claimed to be.
If a politician attempted to use a religion to justify conquest it would do
him no good because conquest always costs far more than peace and generates
far fewer benefits. Therefore, the armed forces would not obey orders to march
in conquest since it would end their being paid.
Many religions use tithing, the giving of a certain percentage of one's money
income to the Church. Obviously, the gift of money would no longer be possible.
But that does not mean that one would be unable to give to one's church. The
most precious thing one can give is one's self. I think that this giving of
one's self would greatly increase and would likewise greatly benefit the churches.
However, if one did want to give material things to a church, one could give
any of one's property whether acquired by purchase, as in the case of luxuries,
or by gift as with capital goods. But the church, itself, cannot own any property.
Only individuals can own property. This would be a significant change from
the current situation.
Some individual would own the church building and grounds (including any cemeteries).
When one gave to the congregation by helping to build or maintain the building,
one would be giving that labor and materials to the one who owned the church
building. If benefit were derived from that building, all the contributors
would be paid accordingly. In other words, people would be rewarded for their
gifts. This might give rise to interesting theological questions of whether
one is getting credit in heaven for works which are rewarded on Earth. If one
wanted to give secretly one would need to be careful to not let the Payers
know of one's good works.
A church might have available for its use a comfortable building and equipment
which was constructed and maintained by those of some other faith. On the other
hand, if some church building were not used to benefit anyone other than the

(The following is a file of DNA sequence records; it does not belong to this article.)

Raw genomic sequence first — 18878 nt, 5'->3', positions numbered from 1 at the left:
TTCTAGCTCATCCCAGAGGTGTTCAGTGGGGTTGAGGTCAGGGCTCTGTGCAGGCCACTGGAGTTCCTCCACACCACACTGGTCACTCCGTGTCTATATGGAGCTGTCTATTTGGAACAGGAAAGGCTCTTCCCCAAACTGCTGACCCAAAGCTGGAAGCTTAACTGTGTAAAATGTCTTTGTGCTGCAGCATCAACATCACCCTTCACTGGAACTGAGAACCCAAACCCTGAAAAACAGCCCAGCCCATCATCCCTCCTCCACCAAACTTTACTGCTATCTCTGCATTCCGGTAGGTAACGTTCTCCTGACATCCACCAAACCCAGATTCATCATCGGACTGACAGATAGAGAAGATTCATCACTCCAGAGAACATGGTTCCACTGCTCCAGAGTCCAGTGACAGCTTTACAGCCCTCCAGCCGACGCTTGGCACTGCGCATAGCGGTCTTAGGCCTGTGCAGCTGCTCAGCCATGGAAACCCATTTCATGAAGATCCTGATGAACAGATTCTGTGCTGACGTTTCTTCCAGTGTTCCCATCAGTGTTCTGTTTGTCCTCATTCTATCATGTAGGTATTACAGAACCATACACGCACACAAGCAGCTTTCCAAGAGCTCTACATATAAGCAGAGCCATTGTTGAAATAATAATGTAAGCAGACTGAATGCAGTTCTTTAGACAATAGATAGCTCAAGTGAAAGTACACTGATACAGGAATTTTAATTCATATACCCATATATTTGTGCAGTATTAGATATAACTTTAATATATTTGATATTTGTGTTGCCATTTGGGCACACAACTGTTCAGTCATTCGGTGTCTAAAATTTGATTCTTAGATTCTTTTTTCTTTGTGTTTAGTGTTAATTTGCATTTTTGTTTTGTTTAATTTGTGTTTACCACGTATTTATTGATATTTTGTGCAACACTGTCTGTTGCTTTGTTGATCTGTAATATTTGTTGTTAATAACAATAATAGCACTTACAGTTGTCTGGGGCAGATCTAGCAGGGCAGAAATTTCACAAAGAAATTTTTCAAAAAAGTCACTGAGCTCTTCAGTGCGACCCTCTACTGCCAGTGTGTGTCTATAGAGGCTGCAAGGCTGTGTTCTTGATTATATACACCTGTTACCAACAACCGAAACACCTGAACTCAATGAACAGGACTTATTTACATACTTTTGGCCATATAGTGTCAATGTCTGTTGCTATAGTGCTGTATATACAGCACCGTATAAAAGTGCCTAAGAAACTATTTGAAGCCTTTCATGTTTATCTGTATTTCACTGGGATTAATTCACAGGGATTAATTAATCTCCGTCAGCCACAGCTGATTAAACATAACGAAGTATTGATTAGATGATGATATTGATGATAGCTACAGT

owner, there would be no pay for those who labored to build or maintain the
Those who had provided the materials would not be paid. Thus, those churches
which clearly provide benefits to the community will prosper. Those which do
harm (preach hatred and such for example) would tend to wither and die.
So the wealth and magnificence of a church building would reflect the good
being done by the congregation and its ministers.
Those who are called to the ministry by their faith today must find some means
of support, some congregation or other source of money. Congregations would
not even be able to pay their ministers. In a non-POM society, those who are
called to the ministry need have no concerns about survival. They will be provided
with their body's requirements while they attend to the requirements of the
souls of themselves and of others. No inspired person will be prevented from
preaching by the need to support a family.
I cannot say whether non-POM will result in a greater attention to religion
and its place in our lives. I cannot say whether non-POM will bring anyone
to Christ, for example. But I can say that non-POM will reduce the incidence
of sin (as defined by every religion I know). If this is important, if less
sin contributes to religion, then non-POM will be an important contributor
to religious life.